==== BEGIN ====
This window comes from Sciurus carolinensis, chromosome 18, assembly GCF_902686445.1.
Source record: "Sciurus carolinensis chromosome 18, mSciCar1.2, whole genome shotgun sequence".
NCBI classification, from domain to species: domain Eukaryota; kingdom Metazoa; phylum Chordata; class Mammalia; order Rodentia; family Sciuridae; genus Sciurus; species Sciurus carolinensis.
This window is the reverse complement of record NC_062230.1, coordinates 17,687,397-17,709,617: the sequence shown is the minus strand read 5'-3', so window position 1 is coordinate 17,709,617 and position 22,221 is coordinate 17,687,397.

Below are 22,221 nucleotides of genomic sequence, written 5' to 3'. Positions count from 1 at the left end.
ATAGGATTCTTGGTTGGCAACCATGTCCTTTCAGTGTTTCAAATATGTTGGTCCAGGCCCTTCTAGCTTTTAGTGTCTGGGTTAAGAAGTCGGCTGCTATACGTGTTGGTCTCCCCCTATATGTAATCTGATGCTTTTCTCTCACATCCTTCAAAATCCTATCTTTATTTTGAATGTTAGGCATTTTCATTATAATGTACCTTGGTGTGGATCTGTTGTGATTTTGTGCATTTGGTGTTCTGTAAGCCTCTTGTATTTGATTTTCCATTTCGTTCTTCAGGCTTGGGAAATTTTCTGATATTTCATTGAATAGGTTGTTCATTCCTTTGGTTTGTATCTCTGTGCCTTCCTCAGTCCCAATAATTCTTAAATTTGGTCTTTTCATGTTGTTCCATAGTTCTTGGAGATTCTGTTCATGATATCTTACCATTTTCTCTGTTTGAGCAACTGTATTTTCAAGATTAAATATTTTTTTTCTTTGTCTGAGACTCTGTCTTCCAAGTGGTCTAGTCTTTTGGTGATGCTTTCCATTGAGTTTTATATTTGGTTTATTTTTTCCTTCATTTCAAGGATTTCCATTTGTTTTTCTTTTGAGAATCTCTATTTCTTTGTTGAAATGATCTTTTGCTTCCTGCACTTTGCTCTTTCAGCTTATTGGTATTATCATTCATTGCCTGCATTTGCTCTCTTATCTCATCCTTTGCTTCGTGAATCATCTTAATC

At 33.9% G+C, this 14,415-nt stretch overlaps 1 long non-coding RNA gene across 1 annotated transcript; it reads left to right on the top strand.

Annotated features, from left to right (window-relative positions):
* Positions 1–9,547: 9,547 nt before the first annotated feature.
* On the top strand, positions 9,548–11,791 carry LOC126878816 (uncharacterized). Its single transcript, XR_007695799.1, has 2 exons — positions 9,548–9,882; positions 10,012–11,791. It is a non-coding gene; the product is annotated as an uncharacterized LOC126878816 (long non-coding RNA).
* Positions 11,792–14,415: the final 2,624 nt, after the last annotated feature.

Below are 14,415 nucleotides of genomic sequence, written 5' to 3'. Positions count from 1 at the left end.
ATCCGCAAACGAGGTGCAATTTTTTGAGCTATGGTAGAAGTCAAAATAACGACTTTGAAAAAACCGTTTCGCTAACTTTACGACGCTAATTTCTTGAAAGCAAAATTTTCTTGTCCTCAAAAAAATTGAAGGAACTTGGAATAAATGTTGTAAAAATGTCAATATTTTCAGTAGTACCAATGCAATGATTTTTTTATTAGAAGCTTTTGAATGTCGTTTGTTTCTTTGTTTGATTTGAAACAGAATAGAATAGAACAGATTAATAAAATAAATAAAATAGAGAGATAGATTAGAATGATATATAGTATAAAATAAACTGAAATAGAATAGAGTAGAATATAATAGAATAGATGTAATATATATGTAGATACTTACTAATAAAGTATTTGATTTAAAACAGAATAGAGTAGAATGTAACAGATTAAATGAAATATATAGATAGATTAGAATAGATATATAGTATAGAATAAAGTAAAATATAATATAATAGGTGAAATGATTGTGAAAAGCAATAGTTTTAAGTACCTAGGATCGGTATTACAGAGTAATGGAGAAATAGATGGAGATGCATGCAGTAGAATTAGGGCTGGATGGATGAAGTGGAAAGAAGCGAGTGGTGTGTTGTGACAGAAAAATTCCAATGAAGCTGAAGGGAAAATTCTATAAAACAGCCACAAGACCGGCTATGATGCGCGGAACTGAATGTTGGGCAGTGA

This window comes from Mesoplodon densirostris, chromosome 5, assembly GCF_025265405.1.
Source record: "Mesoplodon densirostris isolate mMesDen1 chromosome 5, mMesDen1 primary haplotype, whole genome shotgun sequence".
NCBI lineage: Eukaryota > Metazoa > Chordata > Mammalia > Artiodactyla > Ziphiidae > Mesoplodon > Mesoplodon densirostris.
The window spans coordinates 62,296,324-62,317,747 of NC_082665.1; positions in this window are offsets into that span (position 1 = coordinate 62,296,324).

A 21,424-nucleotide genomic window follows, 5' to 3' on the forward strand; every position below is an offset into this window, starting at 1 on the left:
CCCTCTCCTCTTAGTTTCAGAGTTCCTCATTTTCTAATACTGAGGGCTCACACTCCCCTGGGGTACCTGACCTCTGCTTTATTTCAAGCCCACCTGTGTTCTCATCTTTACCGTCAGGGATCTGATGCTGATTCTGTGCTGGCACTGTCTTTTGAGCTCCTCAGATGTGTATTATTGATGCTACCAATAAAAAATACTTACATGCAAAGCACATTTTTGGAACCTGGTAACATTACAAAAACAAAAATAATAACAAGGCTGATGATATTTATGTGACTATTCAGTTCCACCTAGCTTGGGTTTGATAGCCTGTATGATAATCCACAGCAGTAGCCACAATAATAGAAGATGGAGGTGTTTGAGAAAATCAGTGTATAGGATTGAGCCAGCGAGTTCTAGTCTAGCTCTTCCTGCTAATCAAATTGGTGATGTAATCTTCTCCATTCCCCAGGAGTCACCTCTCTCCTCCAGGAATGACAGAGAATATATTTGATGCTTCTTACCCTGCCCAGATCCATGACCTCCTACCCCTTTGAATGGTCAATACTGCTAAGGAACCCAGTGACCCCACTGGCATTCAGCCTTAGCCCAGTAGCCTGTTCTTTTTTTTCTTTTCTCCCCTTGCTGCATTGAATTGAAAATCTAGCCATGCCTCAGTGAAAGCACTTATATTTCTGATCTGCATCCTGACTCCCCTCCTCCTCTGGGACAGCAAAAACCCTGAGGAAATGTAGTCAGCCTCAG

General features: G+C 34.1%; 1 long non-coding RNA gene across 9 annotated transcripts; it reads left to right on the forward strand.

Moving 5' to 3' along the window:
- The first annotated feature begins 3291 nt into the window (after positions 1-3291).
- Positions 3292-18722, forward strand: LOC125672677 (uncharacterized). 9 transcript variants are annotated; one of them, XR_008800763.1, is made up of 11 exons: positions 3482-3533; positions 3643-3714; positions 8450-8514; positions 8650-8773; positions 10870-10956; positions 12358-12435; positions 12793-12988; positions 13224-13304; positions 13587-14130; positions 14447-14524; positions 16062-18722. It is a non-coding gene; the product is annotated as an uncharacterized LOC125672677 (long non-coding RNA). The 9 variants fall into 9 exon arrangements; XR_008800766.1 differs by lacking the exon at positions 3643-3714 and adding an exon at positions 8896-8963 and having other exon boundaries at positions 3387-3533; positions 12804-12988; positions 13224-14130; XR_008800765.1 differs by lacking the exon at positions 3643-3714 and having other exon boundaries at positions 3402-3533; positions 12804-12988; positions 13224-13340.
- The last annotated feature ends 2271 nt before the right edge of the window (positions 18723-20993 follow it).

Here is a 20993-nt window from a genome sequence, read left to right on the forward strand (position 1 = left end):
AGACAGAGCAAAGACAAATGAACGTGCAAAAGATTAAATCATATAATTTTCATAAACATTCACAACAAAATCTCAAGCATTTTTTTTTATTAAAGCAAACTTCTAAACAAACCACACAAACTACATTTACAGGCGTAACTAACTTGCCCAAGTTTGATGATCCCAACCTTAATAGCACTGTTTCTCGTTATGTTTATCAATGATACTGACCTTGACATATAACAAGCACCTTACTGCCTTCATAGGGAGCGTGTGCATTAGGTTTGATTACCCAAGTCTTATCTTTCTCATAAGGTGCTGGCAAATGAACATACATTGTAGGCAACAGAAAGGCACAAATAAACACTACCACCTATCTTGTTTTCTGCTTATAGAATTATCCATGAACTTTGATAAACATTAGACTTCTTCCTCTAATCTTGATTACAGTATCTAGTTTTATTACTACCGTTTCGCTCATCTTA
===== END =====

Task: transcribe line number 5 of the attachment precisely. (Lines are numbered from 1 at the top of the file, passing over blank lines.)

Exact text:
Below are 22,221 nucleotides of genomic sequence, written 5' to 3'. Positions count from 1 at the left end.